210-mln-yr-old amphibian had bizarre feeding pattern

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Washington, Dec 14 (ANI): A new study has established that a bizarre reversal of how feeding occurs was achieved in 210-million-year old amphibians known as plagiosaurs.

The study, conducted by Farish A. Jenkins, Jr. of Harvard University, describes new, relatively complete material of a plagiosaur called Gerrothorax pulcherrimus from the 210-million-year-old Fleming Fjord Formation of East Greenland.

Plagiosaurs were a group of flat-headed, armored amphibians unrelated to living amphibians such as frogs, salamanders and caecilians.

While a vast majority of animals use their lower jaw to chomp down on food, some animals like the Plagiosaurus, lift their heads rather than dropping the jaw for eating food.

Fossils of this group of animals have been known for a hundred years, but finds of complete specimens have been elusive.

"With their very flat, heavily armored bodies, short, stubby limbs, massive shoulder girdles and well-developed gills, these amphibians are an oddity by any measure," said Dr. Jenkins.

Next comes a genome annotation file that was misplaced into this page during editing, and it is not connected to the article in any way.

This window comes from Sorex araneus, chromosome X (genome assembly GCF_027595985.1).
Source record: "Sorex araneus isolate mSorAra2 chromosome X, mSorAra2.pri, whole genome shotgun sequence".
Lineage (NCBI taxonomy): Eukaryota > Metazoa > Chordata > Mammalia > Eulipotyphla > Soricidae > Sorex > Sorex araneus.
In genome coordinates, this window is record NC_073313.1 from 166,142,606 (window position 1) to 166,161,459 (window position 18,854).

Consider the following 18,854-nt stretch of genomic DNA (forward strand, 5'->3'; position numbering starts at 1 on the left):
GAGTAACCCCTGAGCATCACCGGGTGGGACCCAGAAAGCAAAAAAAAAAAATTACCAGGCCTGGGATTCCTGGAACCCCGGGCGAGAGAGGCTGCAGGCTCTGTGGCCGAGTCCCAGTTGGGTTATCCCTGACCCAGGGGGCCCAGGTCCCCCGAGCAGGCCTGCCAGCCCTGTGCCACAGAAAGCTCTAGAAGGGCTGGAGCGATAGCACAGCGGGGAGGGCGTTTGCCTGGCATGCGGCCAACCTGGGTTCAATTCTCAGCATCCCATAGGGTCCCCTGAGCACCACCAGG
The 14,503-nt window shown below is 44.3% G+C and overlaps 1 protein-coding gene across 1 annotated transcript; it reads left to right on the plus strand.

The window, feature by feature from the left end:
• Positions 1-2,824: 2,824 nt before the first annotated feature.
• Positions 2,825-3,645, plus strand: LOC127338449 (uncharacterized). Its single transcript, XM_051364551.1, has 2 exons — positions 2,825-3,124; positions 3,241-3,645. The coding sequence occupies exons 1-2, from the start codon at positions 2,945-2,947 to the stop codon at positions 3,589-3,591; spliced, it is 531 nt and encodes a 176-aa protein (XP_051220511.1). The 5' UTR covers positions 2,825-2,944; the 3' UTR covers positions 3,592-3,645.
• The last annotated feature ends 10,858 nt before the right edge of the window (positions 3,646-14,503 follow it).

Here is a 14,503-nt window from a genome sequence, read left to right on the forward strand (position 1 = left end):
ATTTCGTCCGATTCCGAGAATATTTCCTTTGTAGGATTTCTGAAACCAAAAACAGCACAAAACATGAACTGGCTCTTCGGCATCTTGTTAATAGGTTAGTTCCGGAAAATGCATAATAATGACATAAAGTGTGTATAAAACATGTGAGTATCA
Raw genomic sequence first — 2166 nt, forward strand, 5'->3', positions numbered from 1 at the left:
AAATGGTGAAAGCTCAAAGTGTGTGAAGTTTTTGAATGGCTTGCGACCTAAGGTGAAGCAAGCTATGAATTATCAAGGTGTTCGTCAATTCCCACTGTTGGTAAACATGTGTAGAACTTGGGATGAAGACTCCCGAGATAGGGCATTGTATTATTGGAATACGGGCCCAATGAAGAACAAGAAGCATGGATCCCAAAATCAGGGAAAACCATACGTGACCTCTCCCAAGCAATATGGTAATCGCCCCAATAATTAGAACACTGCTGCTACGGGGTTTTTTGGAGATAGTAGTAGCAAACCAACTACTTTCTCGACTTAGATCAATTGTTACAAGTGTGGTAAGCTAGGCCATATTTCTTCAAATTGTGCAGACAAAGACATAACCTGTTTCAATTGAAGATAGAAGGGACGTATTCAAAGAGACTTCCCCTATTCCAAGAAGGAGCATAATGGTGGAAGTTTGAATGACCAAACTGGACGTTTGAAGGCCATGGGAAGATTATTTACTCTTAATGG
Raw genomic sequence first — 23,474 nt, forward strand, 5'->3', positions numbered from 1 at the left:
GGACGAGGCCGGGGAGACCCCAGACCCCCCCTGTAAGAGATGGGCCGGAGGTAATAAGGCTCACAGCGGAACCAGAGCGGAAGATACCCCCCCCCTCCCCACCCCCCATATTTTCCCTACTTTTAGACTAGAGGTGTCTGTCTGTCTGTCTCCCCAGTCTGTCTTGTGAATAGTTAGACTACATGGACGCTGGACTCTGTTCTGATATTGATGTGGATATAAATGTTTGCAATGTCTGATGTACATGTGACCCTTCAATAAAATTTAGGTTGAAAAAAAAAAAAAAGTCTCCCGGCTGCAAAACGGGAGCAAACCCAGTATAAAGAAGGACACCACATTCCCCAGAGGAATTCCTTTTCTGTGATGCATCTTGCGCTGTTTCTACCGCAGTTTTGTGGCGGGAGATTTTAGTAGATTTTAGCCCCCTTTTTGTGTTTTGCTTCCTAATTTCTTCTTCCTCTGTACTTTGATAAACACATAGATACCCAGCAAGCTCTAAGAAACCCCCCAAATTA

"The animals could throw their heads upward and backward, creating a huge mouth gape with only the slightest lowering of the lower jaw, perfect for a bottom-dwelling ambush predator," he added.

By special adaptation of the joint between the skull and first neck vertebra, the animal was able to raise its head relative to its lower jaw by as much as 50 degrees, giving it the wide gape it needed to swallow its unsuspecting prey.

"That the same species is found in Greenland as well as Western Europe and Scandinavia suggests that their unique structure was hugely successful," said Dr. Anne Warren of La Trobe University in Melbourne, Australia, a member of the team that conducted the study. (ANI)

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